After a few hours I started to wet the parts and using some plastic sheet scrap scraped the edges and added scratches in the buff-coat showing the more durable gray paint beneath. An odd thing happened though which actually saved me a later step. Certain areas where I scraped and paint did not come up dried lighter showing lighter colored scratches and panel areas. I planned to hand paint and sponge these, but now I don’t have to.
After the parts dried again I took some fine synthetic sponged and added finer paint chips. First I used Deck Tan, then on top of those I used Vallejo Dark Gray, Dark Rust then Red Leather for rust. The rusty areas were applied very sparingly and only where the heaviest scraping would occur. D-Rings, and lower legs. I used all the colors below to sponge rust onto the exhaust, but didn’t photograph that yet.
Next up is filters and discoloration.
“Not back on it, still on it.” I got my first sample of the 38t(x) from Mig Productions a few days ago to work up for the box art. It’s been a while since I’ve thought about this project so seeing it in this state was pretty exciting. The casting turned out really nice! (Just as nice as that of the Hovertank.) The clean-up only took a day or so to complete which is in part because of the great casting job. The rivets turned out really nice, especially when paired with the Mig Prod. aftermarket turret. Like the KV-2X, this kit will have a turreted and non-turreted release to let you guys let your imaginations fly.
See the gallery below for some parts images before I did the clean-up. The parts laid out on the towel were after I did the degreaser bath and scrub in order to make sure I had everything and for a pic of all the parts.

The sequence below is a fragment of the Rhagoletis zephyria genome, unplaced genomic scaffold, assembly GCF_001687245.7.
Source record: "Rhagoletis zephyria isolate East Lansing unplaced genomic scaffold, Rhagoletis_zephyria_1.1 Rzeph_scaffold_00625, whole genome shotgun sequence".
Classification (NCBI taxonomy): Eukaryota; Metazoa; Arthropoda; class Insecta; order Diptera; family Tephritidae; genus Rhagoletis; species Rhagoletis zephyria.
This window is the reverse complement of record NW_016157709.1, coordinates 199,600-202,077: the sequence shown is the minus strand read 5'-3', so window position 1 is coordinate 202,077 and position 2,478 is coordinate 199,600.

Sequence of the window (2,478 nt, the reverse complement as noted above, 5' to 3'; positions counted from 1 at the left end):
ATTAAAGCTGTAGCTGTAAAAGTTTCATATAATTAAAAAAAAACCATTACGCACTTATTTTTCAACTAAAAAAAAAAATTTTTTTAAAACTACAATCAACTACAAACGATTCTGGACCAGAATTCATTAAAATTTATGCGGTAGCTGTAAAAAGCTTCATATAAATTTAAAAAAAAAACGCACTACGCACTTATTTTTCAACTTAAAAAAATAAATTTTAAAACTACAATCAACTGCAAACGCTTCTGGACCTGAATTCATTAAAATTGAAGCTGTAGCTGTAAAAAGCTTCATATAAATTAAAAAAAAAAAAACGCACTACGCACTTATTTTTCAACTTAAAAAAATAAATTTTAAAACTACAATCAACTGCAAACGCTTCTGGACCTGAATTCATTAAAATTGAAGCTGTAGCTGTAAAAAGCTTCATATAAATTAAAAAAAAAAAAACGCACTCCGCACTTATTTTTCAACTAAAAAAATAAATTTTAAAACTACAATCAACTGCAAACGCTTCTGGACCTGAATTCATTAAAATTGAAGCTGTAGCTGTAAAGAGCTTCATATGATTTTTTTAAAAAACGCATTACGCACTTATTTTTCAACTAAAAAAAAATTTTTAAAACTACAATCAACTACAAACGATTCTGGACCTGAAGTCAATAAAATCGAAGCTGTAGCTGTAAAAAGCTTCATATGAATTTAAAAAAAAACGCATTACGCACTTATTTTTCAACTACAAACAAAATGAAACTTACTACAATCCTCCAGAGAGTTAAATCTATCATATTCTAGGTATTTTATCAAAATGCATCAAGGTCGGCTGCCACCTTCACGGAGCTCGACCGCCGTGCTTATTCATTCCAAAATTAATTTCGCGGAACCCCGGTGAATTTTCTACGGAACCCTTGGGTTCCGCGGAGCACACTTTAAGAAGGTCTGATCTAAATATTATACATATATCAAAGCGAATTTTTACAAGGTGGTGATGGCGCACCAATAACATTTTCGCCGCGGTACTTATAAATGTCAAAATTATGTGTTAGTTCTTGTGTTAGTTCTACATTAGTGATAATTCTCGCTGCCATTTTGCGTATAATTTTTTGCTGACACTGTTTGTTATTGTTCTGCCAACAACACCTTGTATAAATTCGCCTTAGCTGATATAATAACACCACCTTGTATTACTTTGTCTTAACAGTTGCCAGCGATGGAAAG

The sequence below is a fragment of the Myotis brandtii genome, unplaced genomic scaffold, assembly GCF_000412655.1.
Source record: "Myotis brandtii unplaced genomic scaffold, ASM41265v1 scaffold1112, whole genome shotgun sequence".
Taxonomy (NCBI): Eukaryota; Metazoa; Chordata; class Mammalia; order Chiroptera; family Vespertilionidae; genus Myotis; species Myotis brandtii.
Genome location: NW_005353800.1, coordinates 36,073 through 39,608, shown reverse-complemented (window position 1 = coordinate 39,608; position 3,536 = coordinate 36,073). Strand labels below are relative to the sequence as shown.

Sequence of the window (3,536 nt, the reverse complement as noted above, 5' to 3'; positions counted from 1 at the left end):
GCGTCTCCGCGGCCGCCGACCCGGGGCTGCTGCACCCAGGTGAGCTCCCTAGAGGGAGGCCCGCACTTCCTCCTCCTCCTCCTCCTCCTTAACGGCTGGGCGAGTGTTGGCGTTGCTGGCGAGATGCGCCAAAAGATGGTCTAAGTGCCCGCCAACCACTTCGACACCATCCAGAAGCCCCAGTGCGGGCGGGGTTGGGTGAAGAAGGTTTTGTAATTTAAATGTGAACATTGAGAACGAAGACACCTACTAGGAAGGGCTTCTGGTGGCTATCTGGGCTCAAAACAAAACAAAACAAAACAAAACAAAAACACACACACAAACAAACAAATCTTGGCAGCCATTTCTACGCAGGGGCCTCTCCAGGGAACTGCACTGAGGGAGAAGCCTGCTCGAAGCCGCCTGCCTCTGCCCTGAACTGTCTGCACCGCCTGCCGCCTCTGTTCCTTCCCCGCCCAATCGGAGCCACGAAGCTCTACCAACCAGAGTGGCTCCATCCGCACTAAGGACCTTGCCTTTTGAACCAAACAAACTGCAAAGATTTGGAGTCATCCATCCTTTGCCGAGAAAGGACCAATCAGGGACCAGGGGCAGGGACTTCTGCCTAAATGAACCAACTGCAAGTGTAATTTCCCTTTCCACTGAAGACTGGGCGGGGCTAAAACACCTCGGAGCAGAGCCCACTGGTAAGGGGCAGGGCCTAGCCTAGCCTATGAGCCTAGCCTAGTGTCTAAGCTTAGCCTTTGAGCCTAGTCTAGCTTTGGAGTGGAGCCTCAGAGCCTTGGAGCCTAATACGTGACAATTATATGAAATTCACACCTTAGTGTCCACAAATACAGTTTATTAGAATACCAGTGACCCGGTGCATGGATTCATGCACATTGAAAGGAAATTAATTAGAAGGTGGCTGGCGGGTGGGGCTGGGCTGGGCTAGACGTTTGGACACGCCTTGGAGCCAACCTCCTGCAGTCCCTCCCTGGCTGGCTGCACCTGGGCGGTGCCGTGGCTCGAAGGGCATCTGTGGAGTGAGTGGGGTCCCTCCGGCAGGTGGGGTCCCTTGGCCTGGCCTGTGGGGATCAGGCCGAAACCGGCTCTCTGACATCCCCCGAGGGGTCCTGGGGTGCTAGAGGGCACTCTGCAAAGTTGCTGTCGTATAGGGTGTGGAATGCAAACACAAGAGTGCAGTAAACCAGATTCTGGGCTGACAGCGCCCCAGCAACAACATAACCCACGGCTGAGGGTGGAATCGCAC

After the clean-up I primed everything with the green Duplicolor Self-Etching Primer.
Once cured I applied a coat of a dark blue-gray to all of the parts.
Then lastly for this update I clear-coated it all in Future Floor Acrylic and applied German insignia decals from my Dragon 38(t) kit.
Tomorrow I’ll hairspray the parts and apply the buff desert coat which will be chipped lightly to show the base-color beneath.
Been plugging along with this project slowly but surely. Hundreds of rivets take time afterall! It’s about done though and ready for the caster.For this design I only have two workable pistons (two more are hidden in the leg armor) which lead to an interesting cris-cross design where the upper piston travels through the mid leg support. The foot is on a ball-joint and has detachable ankle armor. This time I made a wider foot for more traction. Not that the KV didn’t have that, in fact I liked it’s variable foot, but this is more specialized and probably prone to less breakdowns. Anyway, here’s the pics. Enjoy!
Now that the KV-2X is available I figured it was time to start my next X-Series walking tank. (‘X’ for the shape the 4 legs makes from above) This time it’s a German model based on the German Panzer Kpfw.38(t) Ausf. G. This will be somewhat smaller than the KV-2X, but be full of detail. I decided to do the 38 because of the many riveted details on the surface. I thought that would make for an interesting piece. Plus it’s small size is fun as well. I can imagine a swarm of these things overunning the countryside.
Here’s the initial in-progs. I’m trying to improve upon the KV legs by adding a vertical swivel where it connects to the chassis to give it one more angle of articulation. I’m also using one less set of workable pistons per leg, although there remains additional piston detail under the main leg armor segments. I’m also trying to make this look more German-styled as opposed to the very general look of the KV. So far it’s just the main shapes, but soon I’ll be adding detail to the surfaces.